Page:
Three Soviet armies were deployed at the maximum concentration of forces in March 1944. The 2nd Shock Army was placed north of Narva, the 59th Army was positioned south of Narva, and the 8th Army south of the 59th Army, along the 50 km long Narva River stretching down to Lake Peipus. Detailed information on the size of the Soviet forces at the Narva front during the Winter-Spring campaign has not been published by any sources. It is impossible to give an overview on the Soviet strength until the Red Army archival information is published or made available to non-Russian investigators.[1] Estonian historian, Hannes Walter, has estimated the number of Soviet troops in the Battle of Narva at 205,000,[3] which accords with the number of divisions, multiplied by the sizes of the divisions assumed by the Estonian historian Mart Laar.[2] The order of battle of the Leningrad Front, as of 1 March 1944:[18]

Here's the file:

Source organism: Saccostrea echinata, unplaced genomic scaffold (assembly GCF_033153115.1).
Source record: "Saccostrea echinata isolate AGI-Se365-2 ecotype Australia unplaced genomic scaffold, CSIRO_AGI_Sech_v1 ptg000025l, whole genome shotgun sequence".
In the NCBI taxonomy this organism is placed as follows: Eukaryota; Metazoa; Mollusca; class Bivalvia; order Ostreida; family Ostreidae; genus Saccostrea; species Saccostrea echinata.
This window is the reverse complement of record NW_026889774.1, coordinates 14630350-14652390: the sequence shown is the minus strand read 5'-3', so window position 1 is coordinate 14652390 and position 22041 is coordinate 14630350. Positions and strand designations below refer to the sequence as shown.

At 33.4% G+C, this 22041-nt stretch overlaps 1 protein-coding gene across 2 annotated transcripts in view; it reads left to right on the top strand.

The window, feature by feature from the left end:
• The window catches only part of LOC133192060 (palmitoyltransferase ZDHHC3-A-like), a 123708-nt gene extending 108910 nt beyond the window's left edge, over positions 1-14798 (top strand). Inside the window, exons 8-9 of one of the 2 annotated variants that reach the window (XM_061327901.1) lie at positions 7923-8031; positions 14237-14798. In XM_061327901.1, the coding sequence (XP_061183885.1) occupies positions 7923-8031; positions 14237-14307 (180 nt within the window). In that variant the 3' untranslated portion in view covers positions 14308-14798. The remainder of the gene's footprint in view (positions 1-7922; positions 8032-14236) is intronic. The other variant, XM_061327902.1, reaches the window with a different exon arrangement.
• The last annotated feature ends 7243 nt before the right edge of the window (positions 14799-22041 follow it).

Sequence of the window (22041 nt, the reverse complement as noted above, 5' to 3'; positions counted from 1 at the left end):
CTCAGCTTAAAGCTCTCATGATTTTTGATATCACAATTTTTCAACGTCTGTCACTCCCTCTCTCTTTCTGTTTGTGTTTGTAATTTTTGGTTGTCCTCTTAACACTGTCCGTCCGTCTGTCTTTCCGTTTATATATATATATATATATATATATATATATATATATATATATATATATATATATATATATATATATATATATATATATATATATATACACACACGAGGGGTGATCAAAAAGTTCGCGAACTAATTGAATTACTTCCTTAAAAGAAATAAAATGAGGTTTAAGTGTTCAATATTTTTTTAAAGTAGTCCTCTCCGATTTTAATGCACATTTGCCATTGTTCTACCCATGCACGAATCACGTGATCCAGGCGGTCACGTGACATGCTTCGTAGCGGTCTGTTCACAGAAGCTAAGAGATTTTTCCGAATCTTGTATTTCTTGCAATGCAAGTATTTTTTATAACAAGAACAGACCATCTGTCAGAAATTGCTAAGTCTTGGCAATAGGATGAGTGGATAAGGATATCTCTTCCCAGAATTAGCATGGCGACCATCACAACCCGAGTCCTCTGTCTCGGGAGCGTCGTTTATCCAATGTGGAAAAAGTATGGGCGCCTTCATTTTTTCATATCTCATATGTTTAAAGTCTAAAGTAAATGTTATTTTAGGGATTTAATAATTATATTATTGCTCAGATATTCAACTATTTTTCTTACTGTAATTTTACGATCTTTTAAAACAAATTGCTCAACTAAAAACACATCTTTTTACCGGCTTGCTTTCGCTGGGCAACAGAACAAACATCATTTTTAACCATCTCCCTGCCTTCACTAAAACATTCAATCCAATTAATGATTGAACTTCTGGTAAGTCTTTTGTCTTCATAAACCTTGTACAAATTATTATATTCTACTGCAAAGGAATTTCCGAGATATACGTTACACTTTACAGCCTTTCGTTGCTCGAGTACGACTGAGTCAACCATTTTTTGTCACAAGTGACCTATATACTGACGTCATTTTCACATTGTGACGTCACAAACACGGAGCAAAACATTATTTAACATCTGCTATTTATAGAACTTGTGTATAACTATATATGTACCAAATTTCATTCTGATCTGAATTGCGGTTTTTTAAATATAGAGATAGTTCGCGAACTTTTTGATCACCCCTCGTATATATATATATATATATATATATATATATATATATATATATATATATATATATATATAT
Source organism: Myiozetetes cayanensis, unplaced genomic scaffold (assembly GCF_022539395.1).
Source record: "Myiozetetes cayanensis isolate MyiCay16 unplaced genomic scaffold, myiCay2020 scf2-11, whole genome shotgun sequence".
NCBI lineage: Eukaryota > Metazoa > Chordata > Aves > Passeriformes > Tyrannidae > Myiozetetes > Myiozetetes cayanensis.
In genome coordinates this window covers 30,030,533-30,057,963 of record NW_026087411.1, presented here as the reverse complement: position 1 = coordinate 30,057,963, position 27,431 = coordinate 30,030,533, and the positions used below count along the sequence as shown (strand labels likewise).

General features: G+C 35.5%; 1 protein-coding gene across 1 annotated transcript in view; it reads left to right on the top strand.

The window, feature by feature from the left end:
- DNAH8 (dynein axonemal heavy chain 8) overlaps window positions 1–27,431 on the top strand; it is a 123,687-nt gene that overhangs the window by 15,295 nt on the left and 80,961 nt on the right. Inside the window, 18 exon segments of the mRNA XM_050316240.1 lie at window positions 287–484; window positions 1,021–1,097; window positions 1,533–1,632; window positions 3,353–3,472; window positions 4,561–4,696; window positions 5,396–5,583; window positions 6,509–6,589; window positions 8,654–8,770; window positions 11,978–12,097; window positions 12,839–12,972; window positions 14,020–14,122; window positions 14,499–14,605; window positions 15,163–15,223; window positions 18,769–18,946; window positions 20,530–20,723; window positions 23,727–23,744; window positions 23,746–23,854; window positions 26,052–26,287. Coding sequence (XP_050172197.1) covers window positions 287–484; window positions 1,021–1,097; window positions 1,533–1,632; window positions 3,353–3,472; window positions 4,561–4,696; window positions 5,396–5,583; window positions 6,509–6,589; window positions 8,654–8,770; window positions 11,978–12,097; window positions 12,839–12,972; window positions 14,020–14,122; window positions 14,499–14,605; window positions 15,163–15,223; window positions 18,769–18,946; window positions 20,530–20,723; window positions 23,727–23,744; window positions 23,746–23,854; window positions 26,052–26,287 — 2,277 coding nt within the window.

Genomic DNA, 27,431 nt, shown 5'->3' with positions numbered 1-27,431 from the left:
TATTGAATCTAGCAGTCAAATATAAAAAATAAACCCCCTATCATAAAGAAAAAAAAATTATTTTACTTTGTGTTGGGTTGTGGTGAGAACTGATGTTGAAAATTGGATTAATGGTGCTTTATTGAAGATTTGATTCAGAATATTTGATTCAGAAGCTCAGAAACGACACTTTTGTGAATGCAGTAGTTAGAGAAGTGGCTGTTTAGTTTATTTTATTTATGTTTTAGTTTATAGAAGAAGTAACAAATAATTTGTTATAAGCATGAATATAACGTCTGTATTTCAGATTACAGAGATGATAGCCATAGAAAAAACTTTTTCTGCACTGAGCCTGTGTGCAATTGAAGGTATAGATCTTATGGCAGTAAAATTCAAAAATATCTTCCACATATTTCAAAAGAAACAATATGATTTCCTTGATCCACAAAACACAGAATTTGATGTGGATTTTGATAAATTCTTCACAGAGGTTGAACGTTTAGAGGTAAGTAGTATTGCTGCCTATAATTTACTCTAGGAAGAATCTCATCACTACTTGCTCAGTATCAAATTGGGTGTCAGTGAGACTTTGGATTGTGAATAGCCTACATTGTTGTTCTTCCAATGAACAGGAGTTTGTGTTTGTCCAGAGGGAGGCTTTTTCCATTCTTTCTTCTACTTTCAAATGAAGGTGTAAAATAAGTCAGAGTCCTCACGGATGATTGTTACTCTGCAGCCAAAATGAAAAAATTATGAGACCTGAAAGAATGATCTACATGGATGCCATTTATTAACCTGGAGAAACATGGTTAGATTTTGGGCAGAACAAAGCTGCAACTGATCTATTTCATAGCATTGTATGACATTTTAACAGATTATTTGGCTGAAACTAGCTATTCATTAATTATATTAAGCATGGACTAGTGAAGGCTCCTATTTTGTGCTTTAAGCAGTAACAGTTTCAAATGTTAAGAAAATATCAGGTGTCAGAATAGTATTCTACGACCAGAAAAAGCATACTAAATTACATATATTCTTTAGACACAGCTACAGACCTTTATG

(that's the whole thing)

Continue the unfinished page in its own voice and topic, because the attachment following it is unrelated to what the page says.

Separate detachments:

    At the start of the Narva Offensive (July 1944), the Leningrad Front deployed 136,830 troops,[21] 150 tanks, 2,500 assault guns and 800+ aircraft.[2]

    German and Finnish aims

    Further information: Continuation War

    The German High Command (OKH) believed it was crucial to stabilize the front on the Narva River. A Soviet breakthrough here would have meant the loss of the northern coast of Estonia and with it loss of control of the Gulf of Finland, giving the Soviet Baltic Fleet access to the Baltic Sea.[1] A breakthrough by the fleet would have threatened German control of the entire Baltic Sea and the shipment of iron ore imports from Sweden. The loss of Narva would have meant fuel derived from the adjacent Kohtla-Järve oil shale deposits (32 kilometers west of Narva on the coast) would be denied to the German war machine.[1] As Colonel General Georg Lindemann said in his daily order to the 11th Infantry Division:[22]